How much is the Minimum Sum? Currently it stands at $94,600. It will be slowly raised through the years, until it reaches about $120,000 in the year 2013 ($120,000 figure has not been adjusted for inflation).

If at the age of 55, your total CPF money is less than the then-prevailing Minimum Sum, then you get to withdraw nothing at all. Another reason to keep working.

29 comments:

Anonymous said...

Confirm or not?? Raise retirement age means CPF withdrawal age also raise???

wenjuan said...

It is silly, really... Not everyone can live till 62, let alone 68. And while working till the last days of your life is something that the govt is actively encouraging right now, personally, I don't think it's meant for everyone. Old people are especially prone to falling sick and with their existing health problems, even light work may not be suitable for them. The worst thing is, even if they have medical problems, they can't use their CPF money to tide them over.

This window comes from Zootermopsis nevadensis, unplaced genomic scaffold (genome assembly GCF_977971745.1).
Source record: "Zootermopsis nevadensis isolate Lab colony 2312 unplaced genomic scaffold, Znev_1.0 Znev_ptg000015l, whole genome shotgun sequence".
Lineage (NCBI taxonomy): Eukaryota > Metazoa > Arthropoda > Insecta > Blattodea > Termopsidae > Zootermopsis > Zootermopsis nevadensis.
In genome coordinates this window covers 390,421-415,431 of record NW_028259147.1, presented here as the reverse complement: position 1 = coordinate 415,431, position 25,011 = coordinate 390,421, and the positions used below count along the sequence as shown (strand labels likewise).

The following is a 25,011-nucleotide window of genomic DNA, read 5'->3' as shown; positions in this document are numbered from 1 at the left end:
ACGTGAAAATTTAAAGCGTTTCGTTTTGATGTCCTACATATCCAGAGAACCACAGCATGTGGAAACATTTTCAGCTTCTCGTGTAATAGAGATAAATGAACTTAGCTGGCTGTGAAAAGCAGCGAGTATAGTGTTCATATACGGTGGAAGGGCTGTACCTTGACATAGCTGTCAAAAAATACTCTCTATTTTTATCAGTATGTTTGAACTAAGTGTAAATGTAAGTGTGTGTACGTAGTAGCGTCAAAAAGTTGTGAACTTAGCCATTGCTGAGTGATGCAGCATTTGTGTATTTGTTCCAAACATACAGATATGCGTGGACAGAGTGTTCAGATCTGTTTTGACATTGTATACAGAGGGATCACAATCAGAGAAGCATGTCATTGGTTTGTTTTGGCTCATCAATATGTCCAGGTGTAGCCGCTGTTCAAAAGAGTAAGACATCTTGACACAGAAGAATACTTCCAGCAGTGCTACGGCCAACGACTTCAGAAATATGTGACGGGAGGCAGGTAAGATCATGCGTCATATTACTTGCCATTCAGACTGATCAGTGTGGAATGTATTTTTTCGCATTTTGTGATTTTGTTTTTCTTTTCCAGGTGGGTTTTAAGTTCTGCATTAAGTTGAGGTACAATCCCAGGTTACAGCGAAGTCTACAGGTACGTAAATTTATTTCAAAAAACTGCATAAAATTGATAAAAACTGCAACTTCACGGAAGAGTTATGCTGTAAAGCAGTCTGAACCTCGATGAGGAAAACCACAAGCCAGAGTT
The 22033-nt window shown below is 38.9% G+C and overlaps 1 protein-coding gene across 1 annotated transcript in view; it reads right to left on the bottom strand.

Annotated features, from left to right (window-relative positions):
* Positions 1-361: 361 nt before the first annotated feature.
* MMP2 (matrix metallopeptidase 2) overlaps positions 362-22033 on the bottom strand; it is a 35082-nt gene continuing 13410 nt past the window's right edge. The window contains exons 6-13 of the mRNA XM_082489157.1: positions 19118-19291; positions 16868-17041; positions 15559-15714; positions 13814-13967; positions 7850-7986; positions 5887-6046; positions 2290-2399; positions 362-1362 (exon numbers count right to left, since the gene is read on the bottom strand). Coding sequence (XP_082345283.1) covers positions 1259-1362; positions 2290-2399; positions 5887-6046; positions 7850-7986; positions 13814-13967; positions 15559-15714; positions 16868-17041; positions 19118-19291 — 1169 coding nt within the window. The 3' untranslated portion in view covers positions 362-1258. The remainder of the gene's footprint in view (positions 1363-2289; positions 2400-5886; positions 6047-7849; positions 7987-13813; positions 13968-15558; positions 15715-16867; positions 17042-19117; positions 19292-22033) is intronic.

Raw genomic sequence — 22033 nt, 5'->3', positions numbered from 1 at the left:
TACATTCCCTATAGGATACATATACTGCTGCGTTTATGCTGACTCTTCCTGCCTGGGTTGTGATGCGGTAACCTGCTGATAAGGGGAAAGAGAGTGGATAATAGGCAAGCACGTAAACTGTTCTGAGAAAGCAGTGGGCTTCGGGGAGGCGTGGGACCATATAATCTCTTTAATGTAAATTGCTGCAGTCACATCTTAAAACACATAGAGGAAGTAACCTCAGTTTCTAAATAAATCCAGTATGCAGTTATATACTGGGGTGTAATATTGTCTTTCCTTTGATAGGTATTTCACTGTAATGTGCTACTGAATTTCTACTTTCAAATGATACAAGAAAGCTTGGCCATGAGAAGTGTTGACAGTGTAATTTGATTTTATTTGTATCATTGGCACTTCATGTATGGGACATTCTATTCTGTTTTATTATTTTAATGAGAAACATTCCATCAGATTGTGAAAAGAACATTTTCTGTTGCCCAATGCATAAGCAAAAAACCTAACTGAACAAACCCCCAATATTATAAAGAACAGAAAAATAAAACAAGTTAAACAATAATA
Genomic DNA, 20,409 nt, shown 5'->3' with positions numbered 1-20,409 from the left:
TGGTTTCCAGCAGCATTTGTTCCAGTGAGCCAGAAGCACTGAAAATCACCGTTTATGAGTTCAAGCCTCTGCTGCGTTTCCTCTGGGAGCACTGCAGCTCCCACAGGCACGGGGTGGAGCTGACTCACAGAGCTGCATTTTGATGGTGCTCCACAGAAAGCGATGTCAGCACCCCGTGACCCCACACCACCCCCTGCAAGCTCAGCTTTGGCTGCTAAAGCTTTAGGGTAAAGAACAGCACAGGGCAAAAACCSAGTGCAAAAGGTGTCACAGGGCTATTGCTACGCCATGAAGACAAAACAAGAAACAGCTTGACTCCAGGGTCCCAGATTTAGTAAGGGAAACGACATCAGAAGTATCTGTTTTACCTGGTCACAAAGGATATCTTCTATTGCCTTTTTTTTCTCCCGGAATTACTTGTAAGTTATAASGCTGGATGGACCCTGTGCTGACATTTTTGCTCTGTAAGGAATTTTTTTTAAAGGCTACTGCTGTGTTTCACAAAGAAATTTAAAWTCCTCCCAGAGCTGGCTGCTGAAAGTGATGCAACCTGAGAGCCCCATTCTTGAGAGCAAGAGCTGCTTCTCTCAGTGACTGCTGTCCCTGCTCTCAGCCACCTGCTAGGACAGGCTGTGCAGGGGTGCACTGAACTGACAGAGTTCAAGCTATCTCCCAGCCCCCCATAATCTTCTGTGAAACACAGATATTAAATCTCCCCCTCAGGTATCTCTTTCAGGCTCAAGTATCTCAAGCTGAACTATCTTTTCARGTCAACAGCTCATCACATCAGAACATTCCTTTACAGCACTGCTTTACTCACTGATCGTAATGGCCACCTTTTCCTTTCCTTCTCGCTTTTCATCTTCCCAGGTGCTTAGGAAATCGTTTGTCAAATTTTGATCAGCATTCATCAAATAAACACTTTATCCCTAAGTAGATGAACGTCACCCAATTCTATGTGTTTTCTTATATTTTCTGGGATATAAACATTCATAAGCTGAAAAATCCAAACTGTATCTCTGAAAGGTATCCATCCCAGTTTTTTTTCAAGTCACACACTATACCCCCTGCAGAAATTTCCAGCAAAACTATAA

Oh well... I suppose the best way is to earn as much as possible such that by the time you reach 55, whatever CPF money you can withdraw is virtually negligible.

Anonymous said...

Arh, upstairs anon, why else do you think they raise retirement age? By right whatever age you retire is your own business. When they announce raise retirement age, the only thing they want to tell you is no withdrawal of CPF yet

The only way to get CPF money out is to migrate right?

upstairs anon said...

Wah lao!!! I didn't know lah! How come the Straits Times don't say this part one?! Damn dishonest lah!